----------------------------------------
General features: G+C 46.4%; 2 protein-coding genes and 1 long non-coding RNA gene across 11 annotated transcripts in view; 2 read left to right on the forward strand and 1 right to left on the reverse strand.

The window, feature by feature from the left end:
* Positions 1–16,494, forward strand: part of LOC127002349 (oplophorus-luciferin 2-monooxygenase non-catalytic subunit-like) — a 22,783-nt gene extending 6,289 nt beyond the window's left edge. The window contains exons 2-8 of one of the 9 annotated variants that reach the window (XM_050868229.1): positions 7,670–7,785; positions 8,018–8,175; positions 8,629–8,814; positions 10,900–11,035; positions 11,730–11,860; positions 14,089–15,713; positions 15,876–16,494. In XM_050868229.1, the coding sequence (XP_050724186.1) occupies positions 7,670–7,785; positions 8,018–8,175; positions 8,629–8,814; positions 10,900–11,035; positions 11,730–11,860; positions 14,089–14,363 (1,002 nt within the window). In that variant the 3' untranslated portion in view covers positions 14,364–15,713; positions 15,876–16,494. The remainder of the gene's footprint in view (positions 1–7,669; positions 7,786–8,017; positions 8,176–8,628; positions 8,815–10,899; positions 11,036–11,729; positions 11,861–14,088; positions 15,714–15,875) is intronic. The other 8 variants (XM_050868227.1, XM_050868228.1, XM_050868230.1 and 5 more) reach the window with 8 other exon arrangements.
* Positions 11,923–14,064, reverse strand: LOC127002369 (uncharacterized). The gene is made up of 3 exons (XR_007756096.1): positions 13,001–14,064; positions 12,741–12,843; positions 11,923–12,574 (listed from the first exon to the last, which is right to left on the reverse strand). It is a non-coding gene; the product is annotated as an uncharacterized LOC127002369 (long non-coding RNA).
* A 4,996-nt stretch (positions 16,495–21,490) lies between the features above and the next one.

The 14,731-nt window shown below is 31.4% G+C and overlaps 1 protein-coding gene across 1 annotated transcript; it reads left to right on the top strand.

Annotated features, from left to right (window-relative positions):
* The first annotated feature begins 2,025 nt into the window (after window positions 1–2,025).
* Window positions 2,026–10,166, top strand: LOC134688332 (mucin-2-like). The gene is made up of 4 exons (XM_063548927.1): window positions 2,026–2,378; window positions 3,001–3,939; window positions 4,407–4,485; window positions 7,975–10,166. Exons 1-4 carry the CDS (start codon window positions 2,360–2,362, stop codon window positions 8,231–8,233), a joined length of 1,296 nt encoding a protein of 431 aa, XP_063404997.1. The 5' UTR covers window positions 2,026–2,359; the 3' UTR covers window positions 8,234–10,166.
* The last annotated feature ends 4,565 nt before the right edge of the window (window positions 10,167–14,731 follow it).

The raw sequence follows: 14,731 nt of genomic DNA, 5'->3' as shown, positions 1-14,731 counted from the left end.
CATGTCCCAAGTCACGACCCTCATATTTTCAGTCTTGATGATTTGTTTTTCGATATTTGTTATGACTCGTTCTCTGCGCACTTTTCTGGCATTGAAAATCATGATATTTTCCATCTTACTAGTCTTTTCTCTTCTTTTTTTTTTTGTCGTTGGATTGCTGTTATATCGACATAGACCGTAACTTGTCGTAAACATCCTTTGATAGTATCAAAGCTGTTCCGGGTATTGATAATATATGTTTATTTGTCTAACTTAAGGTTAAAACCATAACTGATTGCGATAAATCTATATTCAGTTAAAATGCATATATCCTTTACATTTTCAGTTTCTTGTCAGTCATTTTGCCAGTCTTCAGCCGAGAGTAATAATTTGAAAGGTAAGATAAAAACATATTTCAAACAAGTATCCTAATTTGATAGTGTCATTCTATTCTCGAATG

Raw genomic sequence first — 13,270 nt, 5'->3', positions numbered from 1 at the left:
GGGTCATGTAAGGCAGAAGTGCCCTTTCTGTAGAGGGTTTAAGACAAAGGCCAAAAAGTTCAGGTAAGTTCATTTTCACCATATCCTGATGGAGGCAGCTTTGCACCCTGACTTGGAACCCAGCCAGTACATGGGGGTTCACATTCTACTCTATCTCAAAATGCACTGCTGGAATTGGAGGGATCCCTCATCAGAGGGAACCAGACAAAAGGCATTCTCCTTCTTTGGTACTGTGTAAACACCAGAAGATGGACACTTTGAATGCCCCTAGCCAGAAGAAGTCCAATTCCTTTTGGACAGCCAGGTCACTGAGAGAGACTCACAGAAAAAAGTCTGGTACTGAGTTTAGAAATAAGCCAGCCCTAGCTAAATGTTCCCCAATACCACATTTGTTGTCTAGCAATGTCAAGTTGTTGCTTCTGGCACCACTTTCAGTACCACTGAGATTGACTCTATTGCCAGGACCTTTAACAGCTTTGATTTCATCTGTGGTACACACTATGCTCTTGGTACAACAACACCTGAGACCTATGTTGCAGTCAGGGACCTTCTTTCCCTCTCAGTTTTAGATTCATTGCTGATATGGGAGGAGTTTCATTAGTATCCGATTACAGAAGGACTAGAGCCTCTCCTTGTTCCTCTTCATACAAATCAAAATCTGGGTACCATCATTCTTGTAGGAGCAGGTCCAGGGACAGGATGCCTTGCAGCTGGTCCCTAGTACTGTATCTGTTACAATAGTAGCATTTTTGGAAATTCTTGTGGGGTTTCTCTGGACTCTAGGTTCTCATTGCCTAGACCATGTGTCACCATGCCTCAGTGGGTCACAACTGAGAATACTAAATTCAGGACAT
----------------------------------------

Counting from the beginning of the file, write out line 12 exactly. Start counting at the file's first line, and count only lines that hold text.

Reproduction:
CATGTCCCAAGTCACGACCCTCATATTTTCAGTCTTGATGATTTGTTTTTCGATATTTGTTATGACTCGTTCTCTGCGCACTTTTCTGGCATTGAAAATCATGATATTTTCCATCTTACTAGTCTTTTCTCTTCTTTTTTTTTTTGTCGTTGGATTGCTGTTATATCGACATAGACCGTAACTTGTCGTAAACATCCTTTGATAGTATCAAAGCTGTTCCGGGTATTGATAATATATGTTTATTTGTCTAACTTAAGGTTAAAACCATAACTGATTGCGATAAATCTATATTCAGTTAAAATGCATATATCCTTTACATTTTCAGTTTCTTGTCAGTCATTTTGCCAGTCTTCAGCCGAGAGTAATAATTTGAAAGGTAAGATAAAAACATATTTCAAACAAGTATCCTAATTTGATAGTGTCATTCTATTCTCGAATG